Quote of the week

Mr Zuma is no ordinary litigant. He is the former President of the Republic, who remains a public figure and continues to wield significant political influence, while acting as an example to his supporters… He has a great deal of power to incite others to similarly defy court orders because his actions and any consequences, or lack thereof, are being closely observed by the public. If his conduct is met with impunity, he will do significant damage to the rule of law. As this Court noted in Mamabolo, “[n]o one familiar with our history can be unaware of the very special need to preserve the integrity of the rule of law”. Mr Zuma is subject to the laws of the Republic. No person enjoys exclusion or exemption from the sovereignty of our laws… It would be antithetical to the value of accountability if those who once held high office are not bound by the law.

Khampepe j
Secretary of the Judicial Commission of Inquiry into Allegations of State Capture, Corruption and Fraud in the Public Sector including Organs of State v Zuma and Others (CCT 52/21) [2021] ZACC 18
13 February 2008

Pinocchio’s office wrongly uses sub judice rule (again)

Some readers of this Blog were rather upset when I referred to President Pinocchio after the President had claimed that he did not act against National Police Commissioner Jackie Selebi because no one had brought any information of wrongdoing to his attention.

I am of course the last person in the world who would ever say, “I told you so”, but the affidavit of Acting Director of Public Prosecutions, Mokotedi Mpshe, in which he states that Vusi Pikoli met with the Minister of Justice and with President Mbeki on 10 occasions to inform them of the Jackie Selebi matter seems to suggest that the President was indeed rather economic with the truth. And I told you so.

Asked for comment on this obvious contradiction between the version peddled by our President and that given under oath by the Head of the NPA, the Presidential spokesperson, Mukoni Ratshitanga, said that because the matter was before the court he could not respond, citing the sub judice rule.

If patriotism is the last refuge of scoundrels, then the Mukoni Ratshitanga, said that because the matter was before the court he could not respond, citing the sub judice rule rule is the last refuge of lying politicians. Unfortunately this is not a valid legal excuse as the sub judice rule (at least as it is understood by politicians who find themselves in a spot of bother) was effectively abolished by the Supreme Court of Appeal last year.

The sub judice rule was supposed to prevent people from commenting on a case where such comments would prejudice the outcome of the case in any way. But in Midi Television v Director of Public Prosecutions, Justice Nugent, writing for the full bench, emphasized the importance of freedom of expression for our democracy and developed a very strict test to decide when the exercise of press freedom could be restricted to protect another right or interest.

Judge Nugent argued that a publication could only be gagged if the prejudice that the publication might cause is demonstrable and substantial and there is a real risk that the prejudice will occur if publication takes place. Mere conjecture or speculation that prejudice might occur will not be enough. Even then the court would not gag a paper unless it believes that the disadvantage of curtailing the free flow of information outweighs its advantage.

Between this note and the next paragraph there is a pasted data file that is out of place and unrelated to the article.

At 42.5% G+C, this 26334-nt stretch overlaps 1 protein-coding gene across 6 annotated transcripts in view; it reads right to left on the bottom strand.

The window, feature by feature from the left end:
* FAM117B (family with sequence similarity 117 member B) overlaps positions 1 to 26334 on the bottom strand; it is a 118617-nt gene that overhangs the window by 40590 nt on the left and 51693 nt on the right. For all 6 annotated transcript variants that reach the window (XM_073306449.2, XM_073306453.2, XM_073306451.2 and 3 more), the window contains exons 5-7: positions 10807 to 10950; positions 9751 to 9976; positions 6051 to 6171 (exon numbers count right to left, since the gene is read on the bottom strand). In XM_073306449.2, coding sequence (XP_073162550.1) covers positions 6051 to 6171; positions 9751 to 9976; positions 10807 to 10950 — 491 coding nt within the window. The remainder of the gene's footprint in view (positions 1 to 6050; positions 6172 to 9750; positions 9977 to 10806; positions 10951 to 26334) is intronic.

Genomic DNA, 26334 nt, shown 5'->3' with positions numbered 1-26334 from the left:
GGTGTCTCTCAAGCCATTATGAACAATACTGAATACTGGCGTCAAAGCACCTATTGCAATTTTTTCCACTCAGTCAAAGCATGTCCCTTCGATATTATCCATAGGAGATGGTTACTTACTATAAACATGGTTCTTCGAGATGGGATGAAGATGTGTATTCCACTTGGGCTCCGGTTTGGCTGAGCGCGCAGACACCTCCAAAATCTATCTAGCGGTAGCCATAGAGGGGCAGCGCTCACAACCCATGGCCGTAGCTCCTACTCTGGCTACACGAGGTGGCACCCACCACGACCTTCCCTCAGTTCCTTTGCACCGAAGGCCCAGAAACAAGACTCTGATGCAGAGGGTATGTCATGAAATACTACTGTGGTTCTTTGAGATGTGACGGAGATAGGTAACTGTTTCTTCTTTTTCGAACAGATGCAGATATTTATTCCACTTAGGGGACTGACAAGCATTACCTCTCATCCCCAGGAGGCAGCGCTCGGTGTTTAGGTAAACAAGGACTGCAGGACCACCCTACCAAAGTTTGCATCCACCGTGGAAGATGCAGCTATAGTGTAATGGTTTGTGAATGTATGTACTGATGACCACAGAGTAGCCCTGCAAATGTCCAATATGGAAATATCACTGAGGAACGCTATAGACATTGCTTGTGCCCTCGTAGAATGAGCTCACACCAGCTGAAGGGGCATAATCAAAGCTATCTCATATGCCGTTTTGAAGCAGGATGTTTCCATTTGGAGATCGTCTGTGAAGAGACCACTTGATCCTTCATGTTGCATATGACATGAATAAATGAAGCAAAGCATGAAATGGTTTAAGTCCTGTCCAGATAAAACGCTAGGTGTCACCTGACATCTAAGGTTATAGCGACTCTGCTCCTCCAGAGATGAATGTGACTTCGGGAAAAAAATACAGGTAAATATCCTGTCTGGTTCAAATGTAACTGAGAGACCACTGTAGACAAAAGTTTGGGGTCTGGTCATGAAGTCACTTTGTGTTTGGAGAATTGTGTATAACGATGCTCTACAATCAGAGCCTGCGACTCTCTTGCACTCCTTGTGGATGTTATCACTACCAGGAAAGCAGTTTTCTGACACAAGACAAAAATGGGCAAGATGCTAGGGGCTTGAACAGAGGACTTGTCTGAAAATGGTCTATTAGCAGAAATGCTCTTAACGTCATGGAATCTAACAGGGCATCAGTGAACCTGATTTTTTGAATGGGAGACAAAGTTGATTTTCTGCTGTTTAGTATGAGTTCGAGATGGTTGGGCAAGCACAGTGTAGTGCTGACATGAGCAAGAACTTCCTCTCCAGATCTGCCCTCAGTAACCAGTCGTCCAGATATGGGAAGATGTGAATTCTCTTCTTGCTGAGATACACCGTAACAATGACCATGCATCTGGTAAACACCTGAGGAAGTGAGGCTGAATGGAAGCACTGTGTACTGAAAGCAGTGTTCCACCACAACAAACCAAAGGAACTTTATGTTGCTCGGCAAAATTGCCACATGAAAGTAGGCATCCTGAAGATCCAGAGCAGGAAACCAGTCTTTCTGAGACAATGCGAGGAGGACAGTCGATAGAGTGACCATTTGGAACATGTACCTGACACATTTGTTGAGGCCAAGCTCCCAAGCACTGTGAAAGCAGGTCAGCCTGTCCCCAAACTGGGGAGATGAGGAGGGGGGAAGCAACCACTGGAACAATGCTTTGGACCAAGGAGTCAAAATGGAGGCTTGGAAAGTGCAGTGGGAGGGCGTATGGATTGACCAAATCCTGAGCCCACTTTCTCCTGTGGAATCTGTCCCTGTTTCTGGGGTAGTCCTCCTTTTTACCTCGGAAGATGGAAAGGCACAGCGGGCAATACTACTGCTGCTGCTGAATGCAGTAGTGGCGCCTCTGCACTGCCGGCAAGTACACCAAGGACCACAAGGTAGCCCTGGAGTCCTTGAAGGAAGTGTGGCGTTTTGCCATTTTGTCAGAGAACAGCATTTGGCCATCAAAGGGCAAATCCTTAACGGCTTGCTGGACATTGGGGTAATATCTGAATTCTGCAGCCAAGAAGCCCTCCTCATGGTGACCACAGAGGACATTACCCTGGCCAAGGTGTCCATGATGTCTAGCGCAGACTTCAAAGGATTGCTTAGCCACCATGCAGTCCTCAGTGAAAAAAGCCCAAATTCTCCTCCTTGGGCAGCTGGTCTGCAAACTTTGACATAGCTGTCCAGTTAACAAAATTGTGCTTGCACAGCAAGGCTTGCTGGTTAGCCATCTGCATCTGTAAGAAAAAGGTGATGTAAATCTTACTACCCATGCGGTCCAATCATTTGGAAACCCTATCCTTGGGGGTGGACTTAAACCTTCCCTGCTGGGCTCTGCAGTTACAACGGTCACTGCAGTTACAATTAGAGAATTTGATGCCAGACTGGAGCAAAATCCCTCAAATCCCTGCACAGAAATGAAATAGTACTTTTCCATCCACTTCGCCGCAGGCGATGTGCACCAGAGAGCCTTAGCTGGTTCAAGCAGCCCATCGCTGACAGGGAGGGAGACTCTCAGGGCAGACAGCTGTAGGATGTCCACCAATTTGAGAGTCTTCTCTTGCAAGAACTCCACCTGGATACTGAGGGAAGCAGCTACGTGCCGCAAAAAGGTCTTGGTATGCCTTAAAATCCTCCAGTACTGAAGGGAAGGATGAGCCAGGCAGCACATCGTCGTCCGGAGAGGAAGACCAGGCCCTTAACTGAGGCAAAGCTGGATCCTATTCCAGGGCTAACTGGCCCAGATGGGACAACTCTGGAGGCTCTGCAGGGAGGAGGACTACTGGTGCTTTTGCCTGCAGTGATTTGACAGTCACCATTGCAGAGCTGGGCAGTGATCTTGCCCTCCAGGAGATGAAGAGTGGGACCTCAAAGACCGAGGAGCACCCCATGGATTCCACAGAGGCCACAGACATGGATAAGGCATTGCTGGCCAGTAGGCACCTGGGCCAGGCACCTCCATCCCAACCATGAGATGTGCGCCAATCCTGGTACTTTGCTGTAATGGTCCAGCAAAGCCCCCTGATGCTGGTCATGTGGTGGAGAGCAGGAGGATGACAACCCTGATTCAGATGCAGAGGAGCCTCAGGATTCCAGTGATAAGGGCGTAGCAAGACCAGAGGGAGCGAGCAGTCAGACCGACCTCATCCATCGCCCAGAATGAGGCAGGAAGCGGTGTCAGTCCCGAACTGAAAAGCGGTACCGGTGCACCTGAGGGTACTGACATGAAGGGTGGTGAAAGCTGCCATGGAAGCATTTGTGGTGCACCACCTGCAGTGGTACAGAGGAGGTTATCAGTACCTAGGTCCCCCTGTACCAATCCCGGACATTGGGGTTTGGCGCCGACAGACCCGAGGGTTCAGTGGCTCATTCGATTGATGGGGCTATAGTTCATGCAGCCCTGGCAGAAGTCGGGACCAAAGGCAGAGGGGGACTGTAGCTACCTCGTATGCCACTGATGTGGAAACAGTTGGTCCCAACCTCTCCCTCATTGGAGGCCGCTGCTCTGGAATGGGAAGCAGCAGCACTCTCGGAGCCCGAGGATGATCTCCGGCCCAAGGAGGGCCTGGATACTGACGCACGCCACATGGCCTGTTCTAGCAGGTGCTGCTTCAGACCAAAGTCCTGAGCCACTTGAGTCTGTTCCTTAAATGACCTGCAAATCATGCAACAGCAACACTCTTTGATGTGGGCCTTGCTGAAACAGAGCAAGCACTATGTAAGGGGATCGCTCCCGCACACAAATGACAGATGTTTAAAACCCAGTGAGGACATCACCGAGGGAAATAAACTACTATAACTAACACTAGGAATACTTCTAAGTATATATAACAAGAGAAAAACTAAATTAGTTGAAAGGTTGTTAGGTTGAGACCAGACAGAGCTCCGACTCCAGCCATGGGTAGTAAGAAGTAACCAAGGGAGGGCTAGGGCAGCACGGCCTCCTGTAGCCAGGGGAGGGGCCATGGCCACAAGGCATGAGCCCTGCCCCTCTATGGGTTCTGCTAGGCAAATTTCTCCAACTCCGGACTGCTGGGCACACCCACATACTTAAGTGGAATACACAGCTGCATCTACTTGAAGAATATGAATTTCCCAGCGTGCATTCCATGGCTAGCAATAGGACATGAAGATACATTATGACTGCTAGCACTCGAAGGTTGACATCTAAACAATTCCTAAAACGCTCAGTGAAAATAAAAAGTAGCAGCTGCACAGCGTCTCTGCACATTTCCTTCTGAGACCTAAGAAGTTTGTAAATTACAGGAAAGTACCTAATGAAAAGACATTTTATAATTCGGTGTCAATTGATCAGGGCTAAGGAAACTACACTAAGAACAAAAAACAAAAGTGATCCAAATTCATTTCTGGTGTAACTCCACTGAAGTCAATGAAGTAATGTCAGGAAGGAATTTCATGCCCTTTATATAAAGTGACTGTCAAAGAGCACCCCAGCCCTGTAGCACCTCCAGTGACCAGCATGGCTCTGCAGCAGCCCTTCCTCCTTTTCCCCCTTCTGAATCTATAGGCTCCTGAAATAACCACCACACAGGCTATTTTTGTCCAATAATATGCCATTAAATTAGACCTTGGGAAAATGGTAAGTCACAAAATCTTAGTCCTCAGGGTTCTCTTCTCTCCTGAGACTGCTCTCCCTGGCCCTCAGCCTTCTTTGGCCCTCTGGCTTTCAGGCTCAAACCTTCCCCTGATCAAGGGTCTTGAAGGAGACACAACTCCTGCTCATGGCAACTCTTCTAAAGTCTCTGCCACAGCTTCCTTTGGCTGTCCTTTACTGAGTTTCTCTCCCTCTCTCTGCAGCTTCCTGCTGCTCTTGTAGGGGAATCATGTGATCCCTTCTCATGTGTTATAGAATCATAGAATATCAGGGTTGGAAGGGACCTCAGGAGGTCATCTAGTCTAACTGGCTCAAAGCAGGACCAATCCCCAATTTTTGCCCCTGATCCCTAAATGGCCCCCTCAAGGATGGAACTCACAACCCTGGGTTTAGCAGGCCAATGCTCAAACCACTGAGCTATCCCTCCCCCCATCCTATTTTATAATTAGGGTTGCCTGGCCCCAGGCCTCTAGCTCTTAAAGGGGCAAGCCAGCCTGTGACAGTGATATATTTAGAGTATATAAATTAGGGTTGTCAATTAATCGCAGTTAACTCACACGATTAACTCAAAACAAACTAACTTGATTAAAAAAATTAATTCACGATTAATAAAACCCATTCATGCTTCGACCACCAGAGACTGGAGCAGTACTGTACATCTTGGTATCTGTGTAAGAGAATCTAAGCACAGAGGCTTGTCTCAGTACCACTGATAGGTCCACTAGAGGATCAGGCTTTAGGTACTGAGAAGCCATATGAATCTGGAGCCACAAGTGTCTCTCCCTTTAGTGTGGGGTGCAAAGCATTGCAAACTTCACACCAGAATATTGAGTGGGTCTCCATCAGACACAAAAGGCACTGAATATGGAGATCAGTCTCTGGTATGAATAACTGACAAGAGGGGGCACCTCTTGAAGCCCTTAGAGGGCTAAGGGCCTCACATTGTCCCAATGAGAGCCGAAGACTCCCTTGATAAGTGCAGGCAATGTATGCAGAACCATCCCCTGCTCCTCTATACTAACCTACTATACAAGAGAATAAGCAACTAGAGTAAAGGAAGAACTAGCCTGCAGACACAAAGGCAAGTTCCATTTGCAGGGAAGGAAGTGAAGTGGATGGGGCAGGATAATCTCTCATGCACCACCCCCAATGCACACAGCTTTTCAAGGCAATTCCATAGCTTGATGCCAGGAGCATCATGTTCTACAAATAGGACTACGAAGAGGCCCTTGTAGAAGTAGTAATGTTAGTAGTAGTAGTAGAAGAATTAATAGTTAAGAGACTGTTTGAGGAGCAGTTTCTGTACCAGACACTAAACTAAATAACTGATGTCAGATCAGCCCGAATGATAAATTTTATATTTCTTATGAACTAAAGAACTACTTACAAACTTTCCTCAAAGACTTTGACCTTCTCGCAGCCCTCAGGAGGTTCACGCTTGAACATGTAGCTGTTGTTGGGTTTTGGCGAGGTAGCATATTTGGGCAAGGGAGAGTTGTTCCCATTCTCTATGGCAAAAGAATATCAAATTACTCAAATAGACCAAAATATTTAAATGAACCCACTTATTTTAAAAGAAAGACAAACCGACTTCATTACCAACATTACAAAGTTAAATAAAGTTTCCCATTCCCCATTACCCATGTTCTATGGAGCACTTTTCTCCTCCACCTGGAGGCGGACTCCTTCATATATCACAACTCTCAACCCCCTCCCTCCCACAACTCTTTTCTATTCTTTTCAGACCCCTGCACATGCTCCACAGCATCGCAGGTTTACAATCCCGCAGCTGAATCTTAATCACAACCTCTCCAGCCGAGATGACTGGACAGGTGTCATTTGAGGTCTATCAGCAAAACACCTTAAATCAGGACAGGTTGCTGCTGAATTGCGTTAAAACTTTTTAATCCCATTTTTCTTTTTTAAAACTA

In making that evaluation the court will not only consider the interests of the newspaper but, more important, the interests of every individual in having access to information. The interest of the public to know would be even more important where the state is trying to stop the publication of embarrassing information and where they would not be able to show that the publication would infringe any of the other rights in the Constitution.

The Presidential spoeksperson reliance on the sub judice rule is therefore completely misplaced and has no standing in law. This is because we have a very real interest in knowing whether the President has lied to the nation while it is difficult to see what demonstrable and substantial prejudice could arise to any party to the case, by a statement from the Presidency either confirming or denying the facts as stated by Mpshe.

Of course, demonstrable and substantial prejudice would occur – but not to any parties before the court, but to the President and his credibility. But in law that would be utterly irrelevant. The sub judice rule therefore is used here to evade political responsibility and accountability for a bare faced lie told by the President (and repeated by him) to get himself out of a tight spot.

The reliance on this rules really only confirms that the President dare not comment because he has been caught out in a lie and confirms, further, the rule of thumb that when a politician seeks to rely on this rule he or she is merely trying to avoid embarrassment and harm to him or herself.

Journalists should be made aware of this so that they can challenge spokespersons who rely on a non-existent rule to evade difficult questions that – if answered truthfully – would embarrass their bosses.

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